Marcia and I made it back late yesterday from our nearly two-week trip to Europe. It was a wonderful way to mark and celebrate our 25th Anniversary. I’ve put our photo album up on Flickr, if you’d like to see what we saw. If you click on the photo of me below — with the expression that I wore most of my time throughout this trip (and if you know me well, you know I don’t smile very often) — then click on any of the photos on the page that comes up, there will be explanations at the bottom of the page as to what you’re seeing, and navigation arrows at the sides to see other scenes. I’m still a bit jet-lagged, so might offer some other thoughts on the trip later, but suffice for now to say it was magnificent, and I’m pleased beyond words to have been able to share the experience with Marcia. It was a great beginning to our next 25 years together.
Because I am on vacation with Marcia, on an extended celebration of our 25th Anniversary. We’re marking the occasion in Europe:
Back in the mid-1980s, I read an article by Alex Heard in the Sunday magazine supplement of Washington Post that introduced me to the concept of “hathos,” that icky, creepy, combo of hatred and pathos that compels us to consume popular culture that horrifies us in vaguely embarrassing, borderline nauseating ways. Marcia and I use the word all the time, and I’m somewhat surprised that it has not come into wider usage, since it seems the perfect way to describe how most readers consume pathetic contemporary idiot celebrity culture of the Kardashian-Miley-Bieber-Snooky variety.
I avoid that crap like the plague, but I will admit to one hathotic obsession: since being driven off of the Albany Times Union blog portal back in the Fall of 2010, I have regularly returned there like a dog to vomit, feeling pity for friends who still play in that cat turd-infested sandbox, but also relishing its steady collapse into a black hole of bilious reader comments, irritatingly invasive advertisements, extreme religio-political screeds, and vapid pop-fashion-style commentary. It’s so bad, but I just can’t look away, lest I miss the point when it goes supernova, destroying an entire region’s news management system in the process.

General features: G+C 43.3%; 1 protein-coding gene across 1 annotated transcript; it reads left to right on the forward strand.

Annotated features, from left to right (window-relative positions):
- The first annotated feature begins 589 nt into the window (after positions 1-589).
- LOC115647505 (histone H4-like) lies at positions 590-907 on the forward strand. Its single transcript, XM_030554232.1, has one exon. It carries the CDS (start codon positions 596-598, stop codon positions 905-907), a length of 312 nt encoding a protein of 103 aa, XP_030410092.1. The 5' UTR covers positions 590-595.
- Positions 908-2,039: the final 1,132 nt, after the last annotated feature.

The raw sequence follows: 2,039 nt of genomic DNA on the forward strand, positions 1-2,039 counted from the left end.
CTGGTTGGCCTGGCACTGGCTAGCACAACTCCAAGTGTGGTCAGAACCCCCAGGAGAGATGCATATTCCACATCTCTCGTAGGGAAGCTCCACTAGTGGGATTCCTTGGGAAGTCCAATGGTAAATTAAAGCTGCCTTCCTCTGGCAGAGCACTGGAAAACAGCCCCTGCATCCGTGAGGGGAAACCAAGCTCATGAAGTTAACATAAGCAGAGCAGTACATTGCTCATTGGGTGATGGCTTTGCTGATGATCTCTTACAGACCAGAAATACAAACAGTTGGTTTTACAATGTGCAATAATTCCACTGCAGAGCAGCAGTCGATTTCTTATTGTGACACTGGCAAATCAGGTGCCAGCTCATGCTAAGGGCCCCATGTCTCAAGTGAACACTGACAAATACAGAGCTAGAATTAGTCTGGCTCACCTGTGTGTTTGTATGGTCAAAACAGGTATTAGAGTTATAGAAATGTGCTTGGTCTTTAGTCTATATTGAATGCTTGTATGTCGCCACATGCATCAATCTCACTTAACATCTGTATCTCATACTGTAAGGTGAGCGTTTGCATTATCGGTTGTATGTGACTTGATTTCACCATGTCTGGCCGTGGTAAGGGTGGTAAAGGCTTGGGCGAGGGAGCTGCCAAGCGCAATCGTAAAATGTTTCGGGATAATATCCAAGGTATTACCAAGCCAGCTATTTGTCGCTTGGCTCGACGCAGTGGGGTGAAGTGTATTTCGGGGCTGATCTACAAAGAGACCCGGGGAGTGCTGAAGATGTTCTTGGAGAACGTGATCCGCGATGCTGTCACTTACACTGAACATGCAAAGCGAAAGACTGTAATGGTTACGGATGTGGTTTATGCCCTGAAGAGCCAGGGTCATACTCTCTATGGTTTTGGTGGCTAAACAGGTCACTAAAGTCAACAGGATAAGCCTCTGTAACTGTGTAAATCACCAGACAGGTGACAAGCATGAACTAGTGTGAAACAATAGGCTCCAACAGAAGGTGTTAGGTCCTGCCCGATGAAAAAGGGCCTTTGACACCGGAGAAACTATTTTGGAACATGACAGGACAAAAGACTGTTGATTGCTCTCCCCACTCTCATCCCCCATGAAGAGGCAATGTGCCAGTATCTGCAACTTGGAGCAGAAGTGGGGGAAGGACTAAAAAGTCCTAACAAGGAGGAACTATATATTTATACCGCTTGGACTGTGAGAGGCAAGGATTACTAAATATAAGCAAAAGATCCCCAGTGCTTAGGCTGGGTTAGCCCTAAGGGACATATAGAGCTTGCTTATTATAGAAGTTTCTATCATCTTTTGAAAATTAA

I was reminded today, though, that the target of my hathos does exact a human toll, when I read a post at the Times Union by an online friend and fine human being, Roger Green, entitled Seven Years Since Times Union Employees Last Had a Raise. As an unpaid community blogger, Roger ponders his complicity in this unfortunate situation — which, I think, is actually even worse that he notes, because many Times Union employees have not only missed raises, but have instead been laid off, during that seven-year period. It would certainly seem that professional journalists are viewed as less valuable to the newspaper on a return-on-investment basis than the infrastructure that supports these free blogs, which have expanded apace for the past seven years.